Another variation on the standard installment agreement is a monetized installment sale previously called a ‘Collateralized Installment Sale Agreement’ and sometimes referred to as a C453 installment sale. This strategy has a longer track record.
There are two distinct transactions as part of this strategy. The seller agrees to sell the property or a business to a dealer who resells the property to a final buyer using the original terms. Separately, the seller receives a limited-recourse loan from a lender typically equal to 95% of the resale proceeds. The seller can then take the non-taxable loan proceeds and reinvest however he sees fit. Proceeds can be used to pay off debt, invest in another business or property or in securities without the limitations of a 1031 Exchange. The dealer receives cash from the final buyer in a lump sum or through a lump sum plus one or more installments which offloads the risk of an installment sale onto the dealer. The lender’s loan to the original seller is repaid by automatic payments from the money that the dealer pays to the seller on the installment contract.
Unlike a 1031 Exchange, these installment sale variations can be used for the sale of more than just real estate. It can be used to handle the sale of an interest in an operating business as well offering more flexibility to an investor.
Ultimately, this strategy allows a seller to defer taxes while investing the proceeds today to generate replacement income and cash flow (or to use however the owner deems fit). Clients win by deferring taxation of gains and by having full control of the wealth unlocked from the sale of the highly appreciated asset. In the case of a monetized installment sale (or C453 sale), the client has full control of non-taxable loan proceeds. Clients also win by having more flexibility to invest in other property, businesses or securities that may produce higher income over time than the business or real estate being relinquished. As the saying goes, a bird in the hand is worth more than a bird in the bush and with these strategies investors have more in hand to invest.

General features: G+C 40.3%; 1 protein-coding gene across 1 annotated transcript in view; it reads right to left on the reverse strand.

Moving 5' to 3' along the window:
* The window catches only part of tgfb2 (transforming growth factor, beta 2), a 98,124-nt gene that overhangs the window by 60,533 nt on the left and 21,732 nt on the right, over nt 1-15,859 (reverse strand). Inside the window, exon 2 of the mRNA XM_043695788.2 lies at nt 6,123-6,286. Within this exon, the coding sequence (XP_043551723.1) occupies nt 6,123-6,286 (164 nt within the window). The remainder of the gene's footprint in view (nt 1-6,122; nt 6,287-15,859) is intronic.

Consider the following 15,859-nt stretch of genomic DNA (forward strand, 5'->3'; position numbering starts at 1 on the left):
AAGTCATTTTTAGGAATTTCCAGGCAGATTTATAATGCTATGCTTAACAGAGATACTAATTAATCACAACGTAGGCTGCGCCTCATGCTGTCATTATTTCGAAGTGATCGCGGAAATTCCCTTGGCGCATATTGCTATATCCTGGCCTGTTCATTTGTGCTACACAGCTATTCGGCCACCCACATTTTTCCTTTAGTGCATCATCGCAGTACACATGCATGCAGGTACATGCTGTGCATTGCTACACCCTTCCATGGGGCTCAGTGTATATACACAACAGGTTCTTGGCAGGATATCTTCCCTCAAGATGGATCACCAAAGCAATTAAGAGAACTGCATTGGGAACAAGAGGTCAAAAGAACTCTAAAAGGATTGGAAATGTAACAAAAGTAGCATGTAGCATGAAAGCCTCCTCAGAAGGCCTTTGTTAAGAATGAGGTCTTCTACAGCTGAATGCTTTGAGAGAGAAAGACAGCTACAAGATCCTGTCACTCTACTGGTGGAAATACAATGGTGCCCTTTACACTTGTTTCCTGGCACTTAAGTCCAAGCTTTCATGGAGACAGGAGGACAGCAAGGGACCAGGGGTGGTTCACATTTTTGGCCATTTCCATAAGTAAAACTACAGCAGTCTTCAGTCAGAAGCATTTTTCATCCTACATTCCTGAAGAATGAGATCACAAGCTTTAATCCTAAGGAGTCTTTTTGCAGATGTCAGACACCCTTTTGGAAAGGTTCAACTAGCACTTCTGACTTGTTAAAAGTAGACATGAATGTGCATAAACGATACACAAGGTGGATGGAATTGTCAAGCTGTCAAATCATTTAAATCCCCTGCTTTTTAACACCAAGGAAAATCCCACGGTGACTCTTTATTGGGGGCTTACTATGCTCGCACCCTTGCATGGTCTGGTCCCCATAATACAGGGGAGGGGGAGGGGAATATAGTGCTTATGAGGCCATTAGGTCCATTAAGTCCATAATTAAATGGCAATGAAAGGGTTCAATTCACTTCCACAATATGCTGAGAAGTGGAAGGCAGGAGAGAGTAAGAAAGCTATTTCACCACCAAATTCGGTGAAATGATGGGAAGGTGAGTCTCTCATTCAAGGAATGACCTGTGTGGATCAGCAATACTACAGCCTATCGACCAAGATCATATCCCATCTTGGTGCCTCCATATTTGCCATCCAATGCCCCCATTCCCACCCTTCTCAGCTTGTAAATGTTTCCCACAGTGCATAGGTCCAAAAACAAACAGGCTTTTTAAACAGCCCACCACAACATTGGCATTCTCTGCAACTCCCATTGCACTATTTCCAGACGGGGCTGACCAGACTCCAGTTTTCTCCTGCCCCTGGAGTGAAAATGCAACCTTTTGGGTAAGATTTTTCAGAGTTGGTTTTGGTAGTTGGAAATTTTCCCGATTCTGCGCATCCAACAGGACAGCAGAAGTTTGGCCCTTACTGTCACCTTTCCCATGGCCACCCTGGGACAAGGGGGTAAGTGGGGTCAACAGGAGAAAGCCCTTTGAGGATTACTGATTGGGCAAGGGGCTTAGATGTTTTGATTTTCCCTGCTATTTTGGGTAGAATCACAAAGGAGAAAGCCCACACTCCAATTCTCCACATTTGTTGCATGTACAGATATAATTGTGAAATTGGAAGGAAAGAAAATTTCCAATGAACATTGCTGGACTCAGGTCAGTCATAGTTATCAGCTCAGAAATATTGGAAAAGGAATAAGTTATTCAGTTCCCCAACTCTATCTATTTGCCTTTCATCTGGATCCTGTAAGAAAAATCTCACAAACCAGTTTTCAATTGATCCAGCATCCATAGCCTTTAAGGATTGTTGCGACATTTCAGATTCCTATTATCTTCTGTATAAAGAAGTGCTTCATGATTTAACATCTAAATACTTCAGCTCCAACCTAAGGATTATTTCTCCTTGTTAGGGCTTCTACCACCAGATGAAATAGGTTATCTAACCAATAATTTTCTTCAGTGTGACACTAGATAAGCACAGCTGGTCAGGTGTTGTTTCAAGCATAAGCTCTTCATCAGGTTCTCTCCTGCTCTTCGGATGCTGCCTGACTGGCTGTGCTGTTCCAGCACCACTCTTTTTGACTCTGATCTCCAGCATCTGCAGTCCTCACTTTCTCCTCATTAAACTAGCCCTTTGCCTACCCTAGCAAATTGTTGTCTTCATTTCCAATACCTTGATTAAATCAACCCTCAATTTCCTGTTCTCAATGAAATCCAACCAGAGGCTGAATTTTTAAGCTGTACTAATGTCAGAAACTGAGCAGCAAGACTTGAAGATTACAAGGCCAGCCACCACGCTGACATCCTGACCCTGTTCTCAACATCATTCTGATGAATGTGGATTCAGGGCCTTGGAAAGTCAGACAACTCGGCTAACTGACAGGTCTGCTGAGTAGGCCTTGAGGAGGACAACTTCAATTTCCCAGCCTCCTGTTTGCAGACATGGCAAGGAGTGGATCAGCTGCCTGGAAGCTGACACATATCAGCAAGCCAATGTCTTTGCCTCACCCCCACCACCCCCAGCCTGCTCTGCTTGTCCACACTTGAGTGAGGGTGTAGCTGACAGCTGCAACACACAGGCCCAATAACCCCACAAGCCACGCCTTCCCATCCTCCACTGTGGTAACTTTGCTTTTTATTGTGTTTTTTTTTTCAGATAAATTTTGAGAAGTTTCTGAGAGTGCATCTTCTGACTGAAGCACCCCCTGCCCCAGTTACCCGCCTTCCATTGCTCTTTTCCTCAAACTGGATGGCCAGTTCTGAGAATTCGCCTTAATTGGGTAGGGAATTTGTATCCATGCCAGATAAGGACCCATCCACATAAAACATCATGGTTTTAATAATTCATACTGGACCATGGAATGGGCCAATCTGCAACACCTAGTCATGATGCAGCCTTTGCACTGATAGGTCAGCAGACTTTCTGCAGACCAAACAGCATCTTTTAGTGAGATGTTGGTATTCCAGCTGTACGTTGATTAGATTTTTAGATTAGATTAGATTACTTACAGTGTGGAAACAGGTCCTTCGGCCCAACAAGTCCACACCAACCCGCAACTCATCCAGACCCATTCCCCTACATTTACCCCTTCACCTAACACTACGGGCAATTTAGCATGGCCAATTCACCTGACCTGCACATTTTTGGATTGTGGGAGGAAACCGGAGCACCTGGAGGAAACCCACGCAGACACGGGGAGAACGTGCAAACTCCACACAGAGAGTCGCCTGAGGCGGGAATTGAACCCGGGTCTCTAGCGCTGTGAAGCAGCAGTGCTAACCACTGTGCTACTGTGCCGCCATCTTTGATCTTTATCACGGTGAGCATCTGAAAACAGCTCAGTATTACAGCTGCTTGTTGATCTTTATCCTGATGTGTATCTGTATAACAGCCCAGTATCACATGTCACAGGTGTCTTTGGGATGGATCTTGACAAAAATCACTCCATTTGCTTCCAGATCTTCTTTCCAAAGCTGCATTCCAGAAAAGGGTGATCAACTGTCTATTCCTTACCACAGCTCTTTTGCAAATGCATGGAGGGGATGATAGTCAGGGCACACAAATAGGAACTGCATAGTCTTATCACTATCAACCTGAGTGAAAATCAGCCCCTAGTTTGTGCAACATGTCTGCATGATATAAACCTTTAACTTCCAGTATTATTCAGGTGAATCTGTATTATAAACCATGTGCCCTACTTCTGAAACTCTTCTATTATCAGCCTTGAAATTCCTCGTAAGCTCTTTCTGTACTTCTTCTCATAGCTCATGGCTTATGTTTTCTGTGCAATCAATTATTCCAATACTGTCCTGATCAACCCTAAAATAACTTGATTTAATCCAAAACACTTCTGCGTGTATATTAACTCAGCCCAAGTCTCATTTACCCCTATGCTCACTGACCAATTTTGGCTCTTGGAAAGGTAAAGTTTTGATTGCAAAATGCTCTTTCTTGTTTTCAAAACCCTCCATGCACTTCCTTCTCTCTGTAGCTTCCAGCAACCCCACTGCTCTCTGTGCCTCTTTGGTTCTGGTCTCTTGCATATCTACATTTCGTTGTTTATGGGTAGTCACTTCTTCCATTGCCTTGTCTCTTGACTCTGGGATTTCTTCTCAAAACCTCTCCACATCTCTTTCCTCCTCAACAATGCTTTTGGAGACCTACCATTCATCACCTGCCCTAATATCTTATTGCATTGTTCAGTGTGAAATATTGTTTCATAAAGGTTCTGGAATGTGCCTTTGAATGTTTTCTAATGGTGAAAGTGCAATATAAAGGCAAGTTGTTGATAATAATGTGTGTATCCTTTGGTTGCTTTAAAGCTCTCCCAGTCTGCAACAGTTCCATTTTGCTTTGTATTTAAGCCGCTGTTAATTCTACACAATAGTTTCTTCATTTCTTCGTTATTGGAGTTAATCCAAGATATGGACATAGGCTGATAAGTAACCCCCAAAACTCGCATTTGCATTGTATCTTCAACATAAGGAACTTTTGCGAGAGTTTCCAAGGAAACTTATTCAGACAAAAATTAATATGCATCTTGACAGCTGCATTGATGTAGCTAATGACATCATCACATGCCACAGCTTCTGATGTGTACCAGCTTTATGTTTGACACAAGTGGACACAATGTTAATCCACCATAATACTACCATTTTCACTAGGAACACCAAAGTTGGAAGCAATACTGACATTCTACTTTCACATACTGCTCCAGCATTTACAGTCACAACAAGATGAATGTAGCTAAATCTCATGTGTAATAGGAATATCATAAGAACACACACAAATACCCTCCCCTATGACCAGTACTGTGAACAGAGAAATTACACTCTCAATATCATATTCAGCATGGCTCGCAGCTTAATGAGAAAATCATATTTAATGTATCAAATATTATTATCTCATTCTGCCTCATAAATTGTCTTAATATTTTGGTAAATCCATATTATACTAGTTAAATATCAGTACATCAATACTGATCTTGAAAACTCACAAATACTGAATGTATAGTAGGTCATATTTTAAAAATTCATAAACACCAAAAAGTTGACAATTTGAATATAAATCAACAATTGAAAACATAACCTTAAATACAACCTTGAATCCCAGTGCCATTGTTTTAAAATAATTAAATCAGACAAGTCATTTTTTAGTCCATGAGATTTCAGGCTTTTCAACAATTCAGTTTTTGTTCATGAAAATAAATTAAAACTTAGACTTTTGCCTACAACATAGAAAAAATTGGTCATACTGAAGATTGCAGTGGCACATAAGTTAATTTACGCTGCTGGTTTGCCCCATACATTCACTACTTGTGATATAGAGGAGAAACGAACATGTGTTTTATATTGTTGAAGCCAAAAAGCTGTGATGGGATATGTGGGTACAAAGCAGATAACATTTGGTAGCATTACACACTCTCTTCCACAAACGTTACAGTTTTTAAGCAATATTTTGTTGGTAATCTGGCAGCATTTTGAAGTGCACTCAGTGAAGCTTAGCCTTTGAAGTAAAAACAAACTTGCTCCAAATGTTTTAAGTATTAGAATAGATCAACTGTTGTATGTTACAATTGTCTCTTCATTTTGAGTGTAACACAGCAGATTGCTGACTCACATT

You can read more about this and watch a video that helps explain the concept here.
You should see a CPA on this, but my understanding is you cannot avoid the capital gains because you have not lived in the home for the past five years. If your son moves into the home that is a gift and it will most likely exceed the annual gift tax exclusion. Captial gains are taxed at a much lower rate than normal income taxes and if you are in a 15% tax bracket the capital gains rate is 0%. If you are in a higher bracket the capital gains taxes will be 10% or 20%. Like I said you should consult a CPA.
The 2 out of last 5 years is to turn that investment property into a primary residence in which you could then receive the $250k (Single) $500k (Joint) tax exclusion. Good thing the tax bill didn't increase that to 5 years out of 8.
Other than that, There is really no way to avoid cap gains on an investment. Just like you cannot avoid income taxes. But you can defer taxes. The only way to defer is a 1031 exchange. But it would have to go back into an investment property or REIT. does not sound like that will work for you.
Adding kids on deed or selling at a reduced amount is a completed gift (if sell the difference between what you sold and FMV by appraiser would be gift amount). Gifting to kids could help someone who is worried about estate taxes and getting that asset out of your estate or having kids be able to take hit/exclusion on appreciation of the property. But does not help with capital gains today as you would just be transferring the low cost basis to them to when they sell it. If they are in a lower tax bracket and could qualify for the 0% cap gains then you may be on to something. You would have to file gift tax return, but as long as it has not exceeded life time gift exclusion which is over $5MM, you would not pay gift tax.
But I agree, you should always consult with CPA or tax attorney if trying to consider a method to reduce taxes. Also always consider the cost of the strategy. It could cost more than just taking the hit on the capital gains.